Alex Salmond criticises Liz Lloyd and claims WhatsApp message deletion not policy in his time as First Minister and SNP leader

Former first minister Alex Salmond was giving evidence in Westminster to the Scottish affairs committee

Alex Salmond has insisted message deletion was not a Scottish Government policy in his time as first minister, as he claimed Nicola Sturgeon’s former chief of staff would have been “1,000 miles” from a senior role under his leadership.

The Alba party leader criticised Liz Lloyd over messages suggesting the Scottish Government used Covid to make a “good old fashioned rammy” with Westminster.

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Appearing before the Scottish affairs committee on Tuesday, Mr Salmond was asked by Labour MP Michael Shanks if he would have taken the same approach during the pandemic.

Former first minister Alex Salmond. Picture: PAFormer first minister Alex Salmond. Picture: PA
Former first minister Alex Salmond. Picture: PA

Referencing WhatsApp messages sent by Ms Sturgeon in which she called Boris Johnson a “f*****g clown” in an exchange with her former aide, Ms Lloyd, Mr Salmond claimed such rhetoric was not what the public expected.

He said: “I certainly wouldn't have had that person anywhere near being a senior adviser. The person you're talking about Liz Lloyd.

“It struck me as one of the most revealing things I saw in that, was that somehow, of all the missing WhatsApp messages, one message which miraculously managed to be retained was the one that referred to Boris Johnson as a 'expletive deletive clown'.

"Now many people, your constituents, my constituents, might agree with that. But I cannot believe the Covid relatives watching that inquiry wanted to hear that, or for that matter, the Scottish secretary, addressing things the way he did in giving his evidence.

"The last thing Covid relatives want to hear is what politicians think of each other. What they want to hear about is what they actually did in terms of addressing those things. As far as that particular case, as far as that particular person is concerned, they would have been 1,000 miles from being a senior adviser [in my government].”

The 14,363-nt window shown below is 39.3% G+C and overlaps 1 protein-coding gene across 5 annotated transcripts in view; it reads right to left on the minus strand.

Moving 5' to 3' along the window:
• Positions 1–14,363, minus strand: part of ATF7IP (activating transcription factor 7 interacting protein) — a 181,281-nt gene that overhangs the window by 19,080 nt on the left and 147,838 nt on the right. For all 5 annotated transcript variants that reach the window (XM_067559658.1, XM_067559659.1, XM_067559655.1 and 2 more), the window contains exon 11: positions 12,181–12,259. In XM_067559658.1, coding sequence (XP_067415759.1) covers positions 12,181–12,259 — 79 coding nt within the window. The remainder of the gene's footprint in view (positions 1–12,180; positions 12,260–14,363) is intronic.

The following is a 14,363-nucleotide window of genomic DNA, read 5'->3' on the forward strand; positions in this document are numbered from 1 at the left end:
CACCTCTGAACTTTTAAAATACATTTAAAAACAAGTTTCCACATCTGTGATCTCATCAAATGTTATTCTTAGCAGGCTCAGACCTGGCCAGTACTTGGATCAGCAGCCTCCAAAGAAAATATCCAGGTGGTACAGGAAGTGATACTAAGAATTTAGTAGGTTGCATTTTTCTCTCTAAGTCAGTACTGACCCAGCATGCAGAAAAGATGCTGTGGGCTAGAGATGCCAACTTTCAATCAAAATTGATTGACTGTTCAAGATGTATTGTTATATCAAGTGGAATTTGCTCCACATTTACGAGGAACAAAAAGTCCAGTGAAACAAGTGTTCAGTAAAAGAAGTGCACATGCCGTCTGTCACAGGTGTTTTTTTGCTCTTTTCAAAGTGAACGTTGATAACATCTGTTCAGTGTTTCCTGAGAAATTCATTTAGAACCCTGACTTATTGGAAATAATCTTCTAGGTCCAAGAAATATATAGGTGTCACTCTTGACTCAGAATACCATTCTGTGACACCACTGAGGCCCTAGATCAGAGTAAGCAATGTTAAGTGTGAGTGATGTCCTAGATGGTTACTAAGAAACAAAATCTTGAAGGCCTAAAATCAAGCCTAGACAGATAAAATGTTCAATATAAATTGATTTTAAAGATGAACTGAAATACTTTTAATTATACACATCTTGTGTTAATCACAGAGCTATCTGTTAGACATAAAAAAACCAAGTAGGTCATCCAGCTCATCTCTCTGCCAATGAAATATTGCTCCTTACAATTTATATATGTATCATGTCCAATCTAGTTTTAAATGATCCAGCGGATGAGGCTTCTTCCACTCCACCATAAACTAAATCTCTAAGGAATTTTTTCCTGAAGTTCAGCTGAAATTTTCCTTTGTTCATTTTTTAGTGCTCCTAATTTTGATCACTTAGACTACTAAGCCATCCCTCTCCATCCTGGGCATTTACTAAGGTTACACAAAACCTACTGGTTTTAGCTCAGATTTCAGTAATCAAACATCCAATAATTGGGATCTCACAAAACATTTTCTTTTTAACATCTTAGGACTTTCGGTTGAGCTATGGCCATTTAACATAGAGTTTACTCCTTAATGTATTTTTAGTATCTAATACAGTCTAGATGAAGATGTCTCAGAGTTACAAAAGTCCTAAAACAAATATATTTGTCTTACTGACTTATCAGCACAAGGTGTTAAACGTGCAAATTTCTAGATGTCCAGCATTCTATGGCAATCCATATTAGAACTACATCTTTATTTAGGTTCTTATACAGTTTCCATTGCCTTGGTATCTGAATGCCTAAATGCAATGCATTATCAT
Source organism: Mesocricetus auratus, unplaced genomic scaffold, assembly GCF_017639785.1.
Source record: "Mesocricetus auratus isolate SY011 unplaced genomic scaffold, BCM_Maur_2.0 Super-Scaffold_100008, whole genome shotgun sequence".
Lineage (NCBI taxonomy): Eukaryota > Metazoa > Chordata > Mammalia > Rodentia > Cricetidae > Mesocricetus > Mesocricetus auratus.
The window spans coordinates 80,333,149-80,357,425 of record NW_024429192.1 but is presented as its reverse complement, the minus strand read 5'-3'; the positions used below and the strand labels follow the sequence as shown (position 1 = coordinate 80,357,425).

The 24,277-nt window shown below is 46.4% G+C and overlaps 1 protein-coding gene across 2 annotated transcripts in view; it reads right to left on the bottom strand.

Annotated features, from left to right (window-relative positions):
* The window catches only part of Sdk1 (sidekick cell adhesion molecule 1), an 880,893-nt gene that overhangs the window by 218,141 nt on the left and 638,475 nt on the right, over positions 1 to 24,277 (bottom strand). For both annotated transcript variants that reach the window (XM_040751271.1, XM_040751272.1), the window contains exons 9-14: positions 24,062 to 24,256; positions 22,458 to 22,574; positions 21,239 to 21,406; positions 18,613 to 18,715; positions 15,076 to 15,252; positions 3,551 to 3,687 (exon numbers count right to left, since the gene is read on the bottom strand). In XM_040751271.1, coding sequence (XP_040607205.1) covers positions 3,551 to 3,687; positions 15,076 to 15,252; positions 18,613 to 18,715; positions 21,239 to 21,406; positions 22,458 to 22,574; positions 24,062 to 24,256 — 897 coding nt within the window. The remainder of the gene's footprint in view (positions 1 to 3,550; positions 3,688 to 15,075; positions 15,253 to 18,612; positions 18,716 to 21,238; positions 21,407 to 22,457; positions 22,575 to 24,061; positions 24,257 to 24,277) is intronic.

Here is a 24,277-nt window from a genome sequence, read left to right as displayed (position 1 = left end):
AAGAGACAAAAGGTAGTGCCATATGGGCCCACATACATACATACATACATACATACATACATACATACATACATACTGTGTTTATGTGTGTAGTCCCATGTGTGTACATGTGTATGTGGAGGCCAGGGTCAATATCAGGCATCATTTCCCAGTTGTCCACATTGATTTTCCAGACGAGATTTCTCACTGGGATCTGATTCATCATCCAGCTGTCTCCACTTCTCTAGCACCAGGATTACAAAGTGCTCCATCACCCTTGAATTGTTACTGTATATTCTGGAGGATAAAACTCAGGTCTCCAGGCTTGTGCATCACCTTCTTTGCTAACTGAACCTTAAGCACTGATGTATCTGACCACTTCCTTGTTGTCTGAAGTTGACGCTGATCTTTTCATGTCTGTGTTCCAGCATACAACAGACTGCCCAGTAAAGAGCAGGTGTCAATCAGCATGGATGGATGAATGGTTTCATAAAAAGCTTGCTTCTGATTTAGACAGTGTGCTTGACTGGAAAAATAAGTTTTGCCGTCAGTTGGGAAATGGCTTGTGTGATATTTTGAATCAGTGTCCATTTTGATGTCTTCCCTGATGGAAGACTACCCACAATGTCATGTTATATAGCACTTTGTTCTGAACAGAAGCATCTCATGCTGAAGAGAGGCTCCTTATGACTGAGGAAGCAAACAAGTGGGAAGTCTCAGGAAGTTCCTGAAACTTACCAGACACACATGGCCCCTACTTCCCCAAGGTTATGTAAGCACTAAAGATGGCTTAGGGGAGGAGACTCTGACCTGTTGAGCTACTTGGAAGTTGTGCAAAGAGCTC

Mr Salmond was also asked about the policy of message deletion. Former deputy first minister John Swinney told the UK Covid Inquiry he “manually” deleted messages between himself, Ms Sturgeon and now First Minister Humza Yousaf in a practice he claimed dated back to 2007.

Mr Salmond said: “I was interested to hear some people say that practise dates back to 2007 to delete messages. It was the first I've heard of it. I actually checked with [former Cabinet members] Kenny MacAskill and Alex Neil, two ministers at the time, if they ever heard of that policy, and they hadn't heard of it either.

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“I conducted everything through my private office, probably because I wasn't that electronically savvy at the time. I think I had WhatsApp for the first time in 2017, so I conducted everything through my private office, or in personal contact, phone calls or whatever.

"I used to get very annoyed at the informality of emails. I had a whole succession of FOIs [Freedom of Information requests], which showed civil servants emailing each other about the football results, harmless stuff.”

Mr Salmond said he had subsequently suggested a ban on emails, claiming a pilot had taken place in the Government’s historic monument department consisting of three people.

The issue of WhatsApp messages came to the fore late last year, when the UK Covid Inquiry said the majority of such correspondence between senior Government officials during the pandemic had been deleted, in line with guidance.

Some messages, including those of Mr Yousaf, were recovered through various means, but the Government’s handling of the issue has been heavily criticised.

Ms Sturgeon deleted all messages, but stressed she did not conduct Government business by WhatsApp.

Asked by Scottish Tory leader Douglas Ross, who sits on the committee, if Ms Sturgeon or Mr Swinney had lied to the inquiry while under oath, the former first minister declined to answer, saying that would be an issue for the inquiry or the information commissioner, who has launched a probe into the issue.

The session also featured a fiery exchange in which Mr Salmond accused Mr Ross of getting facts wrong, saying working in two parliaments “must be quite exhausting going back and forth”.

Mr Ross replied: “Well fortunately you don't have that problem anymore since you're not sitting in either.”



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